Common questions related to high blood pressure are addressed in this guest blog post by Jeff Bulkley, DO. Dr. Bulkley is an Internal Medicine physician at Mosaic Medical’s Complex Care Center.

Q: What is high blood pressure?

Our arteries carry blood, rich in oxygen and nutrients, from the heart to other organs and parts of the body. The pressure on the inner walls of the body’s arteries is referred to as “blood pressure.”

An individual’s blood pressure is defined by two measurements, the systolic (measuring the pressure when the heart contracts) and the diastolic (measuring pressure between heart beats). Blood pressure is reported as the systolic pressure over diastolic pressure.

According to the American Heart Association and American College of Cardiology, “high blood pressure” is defined as a blood pressure measurement greater than 130/80.

Q: Are high blood pressure and hypertension the same thing?

Yes, hypertension is the medical term.

Q: What are the symptoms of high blood pressure?

High blood pressure is often called the “silent killer” as it doesn’t usually cause symptoms by itself. However, when a patient develops complications, symptoms can appear.

For example, if hypertension leads to heart failure–which is a common scenario–a patient can develop symptoms of shortness of breath, chest pain and swelling in the legs.

Q: Is this disease common?

Yes, it is estimated that over 45% of Americans over the age of 20 suffer from hypertension. And many of these people don’t know they even have it. It can run in families, or some people may have it with no family history of the disease. Hypertension occurs at higher rates in blacks, Asians and Hispanic Americans. And risk for the disease increases with age.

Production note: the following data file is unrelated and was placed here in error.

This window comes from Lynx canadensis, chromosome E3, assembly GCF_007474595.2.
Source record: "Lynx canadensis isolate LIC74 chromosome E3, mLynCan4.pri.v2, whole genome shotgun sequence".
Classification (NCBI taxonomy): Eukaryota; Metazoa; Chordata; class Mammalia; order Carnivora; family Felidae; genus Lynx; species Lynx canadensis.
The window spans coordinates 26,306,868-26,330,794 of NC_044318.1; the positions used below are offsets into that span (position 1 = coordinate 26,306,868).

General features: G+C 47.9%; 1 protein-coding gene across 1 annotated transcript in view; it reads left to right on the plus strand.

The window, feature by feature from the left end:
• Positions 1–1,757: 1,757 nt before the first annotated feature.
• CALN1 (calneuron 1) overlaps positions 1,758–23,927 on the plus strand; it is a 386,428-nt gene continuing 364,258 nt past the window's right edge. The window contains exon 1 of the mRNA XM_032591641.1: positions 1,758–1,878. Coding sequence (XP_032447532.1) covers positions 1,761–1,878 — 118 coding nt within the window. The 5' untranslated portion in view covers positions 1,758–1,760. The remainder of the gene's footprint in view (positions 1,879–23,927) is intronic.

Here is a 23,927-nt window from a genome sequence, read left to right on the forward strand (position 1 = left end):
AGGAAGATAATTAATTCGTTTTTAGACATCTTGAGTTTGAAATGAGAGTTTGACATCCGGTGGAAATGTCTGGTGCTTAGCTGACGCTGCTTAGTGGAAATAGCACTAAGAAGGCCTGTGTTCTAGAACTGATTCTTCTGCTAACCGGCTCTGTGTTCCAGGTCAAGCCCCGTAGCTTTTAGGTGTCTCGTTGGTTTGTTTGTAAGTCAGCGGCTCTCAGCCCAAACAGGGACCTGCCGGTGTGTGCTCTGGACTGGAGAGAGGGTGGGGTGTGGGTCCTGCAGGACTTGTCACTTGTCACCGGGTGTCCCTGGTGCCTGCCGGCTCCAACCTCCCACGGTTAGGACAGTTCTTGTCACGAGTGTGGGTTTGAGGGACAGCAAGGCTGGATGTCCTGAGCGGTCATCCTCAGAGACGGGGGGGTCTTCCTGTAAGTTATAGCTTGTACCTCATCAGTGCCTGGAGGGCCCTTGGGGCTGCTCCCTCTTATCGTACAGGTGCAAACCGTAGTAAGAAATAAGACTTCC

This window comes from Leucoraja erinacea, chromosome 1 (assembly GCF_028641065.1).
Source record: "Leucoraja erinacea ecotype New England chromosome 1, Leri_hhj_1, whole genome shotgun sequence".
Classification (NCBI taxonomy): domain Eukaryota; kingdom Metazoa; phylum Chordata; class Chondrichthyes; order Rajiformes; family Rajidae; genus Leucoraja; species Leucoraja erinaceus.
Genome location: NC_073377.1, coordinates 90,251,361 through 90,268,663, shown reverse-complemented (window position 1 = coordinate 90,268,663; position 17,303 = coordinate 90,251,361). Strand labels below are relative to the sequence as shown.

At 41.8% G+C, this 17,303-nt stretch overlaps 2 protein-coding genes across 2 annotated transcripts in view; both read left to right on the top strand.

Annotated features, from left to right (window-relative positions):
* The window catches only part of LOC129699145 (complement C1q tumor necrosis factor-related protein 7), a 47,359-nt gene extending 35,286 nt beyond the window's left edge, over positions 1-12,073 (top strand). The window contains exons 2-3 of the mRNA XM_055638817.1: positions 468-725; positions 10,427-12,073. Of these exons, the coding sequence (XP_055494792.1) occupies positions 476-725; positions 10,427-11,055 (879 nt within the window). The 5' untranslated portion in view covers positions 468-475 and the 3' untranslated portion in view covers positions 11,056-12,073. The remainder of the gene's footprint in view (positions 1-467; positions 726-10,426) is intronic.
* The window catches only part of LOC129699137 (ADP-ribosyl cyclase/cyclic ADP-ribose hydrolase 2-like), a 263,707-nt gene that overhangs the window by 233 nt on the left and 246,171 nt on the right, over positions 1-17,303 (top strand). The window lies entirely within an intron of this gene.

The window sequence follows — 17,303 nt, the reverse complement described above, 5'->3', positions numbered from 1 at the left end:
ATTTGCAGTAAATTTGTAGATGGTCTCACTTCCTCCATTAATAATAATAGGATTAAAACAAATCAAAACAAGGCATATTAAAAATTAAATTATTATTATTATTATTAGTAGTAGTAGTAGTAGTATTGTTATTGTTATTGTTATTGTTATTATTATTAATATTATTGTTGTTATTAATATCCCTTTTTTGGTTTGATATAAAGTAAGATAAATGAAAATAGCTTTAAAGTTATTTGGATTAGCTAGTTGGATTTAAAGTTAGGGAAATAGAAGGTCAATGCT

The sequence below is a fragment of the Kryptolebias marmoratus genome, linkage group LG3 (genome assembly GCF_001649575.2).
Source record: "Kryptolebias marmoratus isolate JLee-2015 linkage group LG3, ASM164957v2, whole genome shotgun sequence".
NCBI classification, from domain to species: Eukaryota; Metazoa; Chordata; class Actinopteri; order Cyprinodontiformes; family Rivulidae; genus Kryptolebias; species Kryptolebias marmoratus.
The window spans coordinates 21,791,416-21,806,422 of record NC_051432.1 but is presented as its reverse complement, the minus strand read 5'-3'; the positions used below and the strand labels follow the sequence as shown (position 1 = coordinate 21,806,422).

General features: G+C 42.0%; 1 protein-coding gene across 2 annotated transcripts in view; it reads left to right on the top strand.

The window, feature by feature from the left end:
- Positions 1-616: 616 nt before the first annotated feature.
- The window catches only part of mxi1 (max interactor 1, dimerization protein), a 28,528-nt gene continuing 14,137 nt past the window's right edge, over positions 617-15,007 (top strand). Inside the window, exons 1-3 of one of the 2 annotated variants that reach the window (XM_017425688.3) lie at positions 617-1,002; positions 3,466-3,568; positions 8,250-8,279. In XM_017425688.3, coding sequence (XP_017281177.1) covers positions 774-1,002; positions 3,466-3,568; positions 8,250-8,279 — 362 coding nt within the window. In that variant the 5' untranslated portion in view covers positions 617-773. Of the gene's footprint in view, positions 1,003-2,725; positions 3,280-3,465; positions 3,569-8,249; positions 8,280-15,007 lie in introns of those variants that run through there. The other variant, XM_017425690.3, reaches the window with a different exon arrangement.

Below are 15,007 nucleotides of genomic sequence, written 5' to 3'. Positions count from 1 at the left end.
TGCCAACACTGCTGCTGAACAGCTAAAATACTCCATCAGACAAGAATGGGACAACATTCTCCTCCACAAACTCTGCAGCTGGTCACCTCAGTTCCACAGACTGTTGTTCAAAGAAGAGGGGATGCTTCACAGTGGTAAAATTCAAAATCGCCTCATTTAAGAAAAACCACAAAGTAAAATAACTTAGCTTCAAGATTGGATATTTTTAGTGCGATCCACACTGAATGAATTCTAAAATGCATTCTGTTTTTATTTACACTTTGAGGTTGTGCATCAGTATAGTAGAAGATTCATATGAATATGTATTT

If left untreated, hypertension increases the strain on the heart and arteries, causing organ damage. Additionally, it increases the risk of heart failure, heart attack, stroke, kidney failure, vision problems and sexual dysfunction.

Other medical problems, such as diabetes and high cholesterol as well as tobacco use, can increase your risk for complications when combined with hypertension.

Q: How can I find out what my blood pressure level is?

You can find out what your blood pressure is by using a validated blood pressure cuff to measure it. Your doctor’s office or local pharmacy will have appropriate cuffs to take your measurement. It is important to check your blood pressure regularly. It can change and increase over time, depending on your environment and as you age.

Q: What can be done to prevent this disease?

The best way to prevent hypertension is to eat healthy and exercise regularly.

  • Follow a diet rich in plant-based foods, and eat plenty of vegetables, fruits, nuts and legumes.
  • Limit dark meats, simple sugars and processed foods.
  • Watch the amount of salt (sodium) that you consume, aim for less than 2000 mg of sodium daily.
  • Regular exercise is important. Aim for getting your heart rate up for at least 30 minutes on most days, at least 150 minutes per week.
Q: How can this disease be treated?

The best first step in treating hypertension is to adopt a healthy diet and incorporate regular exercise if you haven’t done so already. In addition, there are a number of relatively safe medications that can be taken regularly to get your blood pressure into a safer range. Remember, treating your high blood pressure with medication (if your doctor recommends it) can help prolong your life and prevent serious medical problems.

Q: Are my blood pressure medications safe to continue taking if I am at risk for or have COVID-19?

Yes! There have been multiple studies recently suggesting that ACE inhibitors and ARBs (2 common categories of blood pressure medications that were originally thought to be unsafe in patients infected with the novel coronavirus) are safe and do not impose additional risk to those with SARS-COV2, the novel coronavirus that causes COVID-19.

Q: Where can I find more information?

Please reach out to your healthcare provider if you have questions or concerns about high blood pressure. Some online resources you can visit include: